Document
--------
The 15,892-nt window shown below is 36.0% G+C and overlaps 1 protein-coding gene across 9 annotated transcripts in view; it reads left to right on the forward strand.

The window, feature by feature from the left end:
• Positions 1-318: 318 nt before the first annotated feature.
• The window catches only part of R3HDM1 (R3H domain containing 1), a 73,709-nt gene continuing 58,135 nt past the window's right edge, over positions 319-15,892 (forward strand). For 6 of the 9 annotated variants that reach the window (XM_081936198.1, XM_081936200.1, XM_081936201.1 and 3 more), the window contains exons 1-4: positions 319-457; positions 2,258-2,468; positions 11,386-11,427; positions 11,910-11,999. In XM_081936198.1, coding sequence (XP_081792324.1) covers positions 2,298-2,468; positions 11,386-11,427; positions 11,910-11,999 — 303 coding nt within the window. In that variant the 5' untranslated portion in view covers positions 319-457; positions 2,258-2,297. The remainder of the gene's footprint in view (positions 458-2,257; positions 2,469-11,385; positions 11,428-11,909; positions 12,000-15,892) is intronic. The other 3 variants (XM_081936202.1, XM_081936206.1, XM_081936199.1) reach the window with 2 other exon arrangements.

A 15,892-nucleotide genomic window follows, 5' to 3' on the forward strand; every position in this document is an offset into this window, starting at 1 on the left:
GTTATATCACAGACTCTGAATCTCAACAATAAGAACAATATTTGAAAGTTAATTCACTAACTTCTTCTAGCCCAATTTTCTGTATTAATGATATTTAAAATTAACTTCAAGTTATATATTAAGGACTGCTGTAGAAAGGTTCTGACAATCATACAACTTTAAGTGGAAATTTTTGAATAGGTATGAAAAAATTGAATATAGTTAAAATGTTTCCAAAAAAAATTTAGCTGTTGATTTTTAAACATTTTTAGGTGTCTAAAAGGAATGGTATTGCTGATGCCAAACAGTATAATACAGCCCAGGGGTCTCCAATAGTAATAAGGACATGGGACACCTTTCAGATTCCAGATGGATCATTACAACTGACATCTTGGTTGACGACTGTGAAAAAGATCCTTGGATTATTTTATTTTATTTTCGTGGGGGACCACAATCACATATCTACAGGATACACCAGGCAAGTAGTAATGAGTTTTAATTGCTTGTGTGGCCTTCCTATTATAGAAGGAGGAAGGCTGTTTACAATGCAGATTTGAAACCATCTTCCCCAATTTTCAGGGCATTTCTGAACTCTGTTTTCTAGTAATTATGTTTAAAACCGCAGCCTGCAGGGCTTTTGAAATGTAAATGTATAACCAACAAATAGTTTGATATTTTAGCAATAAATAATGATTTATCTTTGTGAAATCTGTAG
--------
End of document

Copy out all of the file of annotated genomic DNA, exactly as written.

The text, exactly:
The 15,892-nt window shown below is 36.0% G+C and overlaps 1 protein-coding gene across 9 annotated transcripts in view; it reads left to right on the forward strand.

The window, feature by feature from the left end:
• Positions 1-318: 318 nt before the first annotated feature.
• The window catches only part of R3HDM1 (R3H domain containing 1), a 73,709-nt gene continuing 58,135 nt past the window's right edge, over positions 319-15,892 (forward strand). For 6 of the 9 annotated variants that reach the window (XM_081936198.1, XM_081936200.1, XM_081936201.1 and 3 more), the window contains exons 1-4: positions 319-457; positions 2,258-2,468; positions 11,386-11,427; positions 11,910-11,999. In XM_081936198.1, coding sequence (XP_081792324.1) covers positions 2,298-2,468; positions 11,386-11,427; positions 11,910-11,999 — 303 coding nt within the window. In that variant the 5' untranslated portion in view covers positions 319-457; positions 2,258-2,297. The remainder of the gene's footprint in view (positions 458-2,257; positions 2,469-11,385; positions 11,428-11,909; positions 12,000-15,892) is intronic. The other 3 variants (XM_081936202.1, XM_081936206.1, XM_081936199.1) reach the window with 2 other exon arrangements.

A 15,892-nucleotide genomic window follows, 5' to 3' on the forward strand; every position in this document is an offset into this window, starting at 1 on the left:
GTTATATCACAGACTCTGAATCTCAACAATAAGAACAATATTTGAAAGTTAATTCACTAACTTCTTCTAGCCCAATTTTCTGTATTAATGATATTTAAAATTAACTTCAAGTTATATATTAAGGACTGCTGTAGAAAGGTTCTGACAATCATACAACTTTAAGTGGAAATTTTTGAATAGGTATGAAAAAATTGAATATAGTTAAAATGTTTCCAAAAAAAATTTAGCTGTTGATTTTTAAACATTTTTAGGTGTCTAAAAGGAATGGTATTGCTGATGCCAAACAGTATAATACAGCCCAGGGGTCTCCAATAGTAATAAGGACATGGGACACCTTTCAGATTCCAGATGGATCATTACAACTGACATCTTGGTTGACGACTGTGAAAAAGATCCTTGGATTATTTTATTTTATTTTCGTGGGGGACCACAATCACATATCTACAGGATACACCAGGCAAGTAGTAATGAGTTTTAATTGCTTGTGTGGCCTTCCTATTATAGAAGGAGGAAGGCTGTTTACAATGCAGATTTGAAACCATCTTCCCCAATTTTCAGGGCATTTCTGAACTCTGTTTTCTAGTAATTATGTTTAAAACCGCAGCCTGCAGGGCTTTTGAAATGTAAATGTATAACCAACAAATAGTTTGATATTTTAGCAATAAATAATGATTTATCTTTGTGAAATCTGTAG